Grammy-winning rapper Macklemore’s levelheaded comments about race in an interview on New York City’s Hot 97 caught my attention. Consider this snippet:
“If there’s anything positive that has come out of their [Eric Garner and Michael Brown] deaths—if there’s anything positive—I believe it has brought attention to injustices that have been plaguing America since the jump. Racial profiling. Corrupt judicial system. Police brutality. These are things that now have attention. Now people are talking about these things. Which is great. People are mobilizing. I’ve been inspired by the mobilization.
“For me, as a white dude—as a white rapper—I’m like, how do I participate in this conversation? How do I participate? How do I get involved on a level where I’m not co-opting the movement or I’m not making it about me, but also realizing the platform I have and the reach that I have, and doing it in an authentic and genuine way. Racism is uncomfortable to talk about. White people, we can just turn off the TV when we’re sick of talking about racism. We can be like, ‘Oops, I’m done.’ It does not work that way for everybody, but that’s what we can do. White ‘liberal’ people want to be nice. We don’t want to mess up. We don’t want to be racists. We want to be like, ‘We’re post-racial and we have a black president and we don’t need to talk about white privilege. It’s all good, right?’ It’s not the case. I was talking to somebody the other day, and they said to me, ‘Silence is an action.’ It is my privilege that I can be silent about this issue. And I’m tired of being silent about it. I’ve been silent for a long time about it. Because I didn’t want to mess up. I didn’t want to say the wrong thing. I didn’t want to offend anybody.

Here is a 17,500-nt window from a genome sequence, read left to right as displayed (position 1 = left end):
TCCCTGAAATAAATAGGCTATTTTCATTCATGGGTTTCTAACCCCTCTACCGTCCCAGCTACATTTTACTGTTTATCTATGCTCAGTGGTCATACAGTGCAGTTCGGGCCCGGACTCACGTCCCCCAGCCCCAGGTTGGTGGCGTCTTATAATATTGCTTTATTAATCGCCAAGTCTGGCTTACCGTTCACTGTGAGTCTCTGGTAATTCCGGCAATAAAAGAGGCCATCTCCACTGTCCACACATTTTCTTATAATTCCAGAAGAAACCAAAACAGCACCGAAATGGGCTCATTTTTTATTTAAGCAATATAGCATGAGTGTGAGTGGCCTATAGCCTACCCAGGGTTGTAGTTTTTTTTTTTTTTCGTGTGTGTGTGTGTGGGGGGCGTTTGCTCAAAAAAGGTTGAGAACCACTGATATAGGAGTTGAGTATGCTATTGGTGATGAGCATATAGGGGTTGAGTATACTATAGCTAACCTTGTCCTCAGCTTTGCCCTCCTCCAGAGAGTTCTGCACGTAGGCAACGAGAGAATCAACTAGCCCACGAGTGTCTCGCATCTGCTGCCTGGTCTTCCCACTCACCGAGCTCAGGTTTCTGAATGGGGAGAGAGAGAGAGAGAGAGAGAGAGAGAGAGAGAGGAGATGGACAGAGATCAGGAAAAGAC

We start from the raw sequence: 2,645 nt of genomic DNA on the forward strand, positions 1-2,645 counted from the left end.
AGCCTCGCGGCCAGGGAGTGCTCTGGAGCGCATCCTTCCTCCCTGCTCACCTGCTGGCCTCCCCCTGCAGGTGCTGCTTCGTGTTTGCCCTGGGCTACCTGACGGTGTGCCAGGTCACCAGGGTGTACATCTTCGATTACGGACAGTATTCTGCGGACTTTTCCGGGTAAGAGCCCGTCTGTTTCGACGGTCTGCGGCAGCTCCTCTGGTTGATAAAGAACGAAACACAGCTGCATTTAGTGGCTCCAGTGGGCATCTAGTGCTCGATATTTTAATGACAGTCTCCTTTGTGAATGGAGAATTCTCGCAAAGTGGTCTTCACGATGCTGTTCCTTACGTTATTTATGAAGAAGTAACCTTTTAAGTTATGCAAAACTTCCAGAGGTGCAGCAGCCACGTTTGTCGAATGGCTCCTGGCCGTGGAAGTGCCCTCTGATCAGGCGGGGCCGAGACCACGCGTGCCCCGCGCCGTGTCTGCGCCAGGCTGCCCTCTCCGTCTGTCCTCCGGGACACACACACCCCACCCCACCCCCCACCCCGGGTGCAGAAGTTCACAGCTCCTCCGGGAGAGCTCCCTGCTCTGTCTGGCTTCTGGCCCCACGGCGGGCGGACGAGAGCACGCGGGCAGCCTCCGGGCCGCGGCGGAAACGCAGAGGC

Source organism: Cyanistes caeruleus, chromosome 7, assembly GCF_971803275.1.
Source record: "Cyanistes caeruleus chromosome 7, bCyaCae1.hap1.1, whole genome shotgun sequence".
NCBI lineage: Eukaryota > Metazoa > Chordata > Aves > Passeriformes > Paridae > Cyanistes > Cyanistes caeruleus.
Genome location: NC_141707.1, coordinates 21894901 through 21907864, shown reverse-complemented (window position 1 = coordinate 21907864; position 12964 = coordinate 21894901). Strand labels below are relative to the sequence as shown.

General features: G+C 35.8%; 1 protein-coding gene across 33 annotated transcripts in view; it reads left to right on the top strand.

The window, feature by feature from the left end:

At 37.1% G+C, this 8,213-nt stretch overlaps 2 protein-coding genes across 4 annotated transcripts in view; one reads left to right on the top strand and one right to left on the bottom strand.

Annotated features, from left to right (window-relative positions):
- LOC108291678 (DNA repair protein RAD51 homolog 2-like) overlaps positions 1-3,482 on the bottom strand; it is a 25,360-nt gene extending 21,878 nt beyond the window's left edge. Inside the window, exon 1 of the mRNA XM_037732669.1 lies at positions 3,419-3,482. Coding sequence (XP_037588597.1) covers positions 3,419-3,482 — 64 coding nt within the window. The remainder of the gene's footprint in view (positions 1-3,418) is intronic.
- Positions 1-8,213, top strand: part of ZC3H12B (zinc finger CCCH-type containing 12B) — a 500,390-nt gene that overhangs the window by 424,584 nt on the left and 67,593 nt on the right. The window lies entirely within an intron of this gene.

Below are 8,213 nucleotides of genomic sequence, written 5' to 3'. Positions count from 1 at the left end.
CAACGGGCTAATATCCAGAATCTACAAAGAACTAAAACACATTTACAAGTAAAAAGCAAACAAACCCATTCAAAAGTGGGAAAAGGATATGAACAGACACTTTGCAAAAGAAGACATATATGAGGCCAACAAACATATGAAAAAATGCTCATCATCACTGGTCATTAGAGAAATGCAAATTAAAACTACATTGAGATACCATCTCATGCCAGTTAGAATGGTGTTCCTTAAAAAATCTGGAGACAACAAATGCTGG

“But it is so imperative right now that we have this race conversation in America. If we’re going to progress. If we’re going to move past this. If we’re going to work together—truly work together—we have to get past that awkward stage of the race conversation, step up and just have it. I don’t where that starts, other than just speaking about it. You just have to start talking about it.
“As a white person, we have to listen. We need to listen, direct the attention to people of color on the ground mobilizing, listen to those people, and take some direction on how we can actually make this conversation happen.”
By: Susan L. Banovetz, The Advocates for Human Rights’ communication director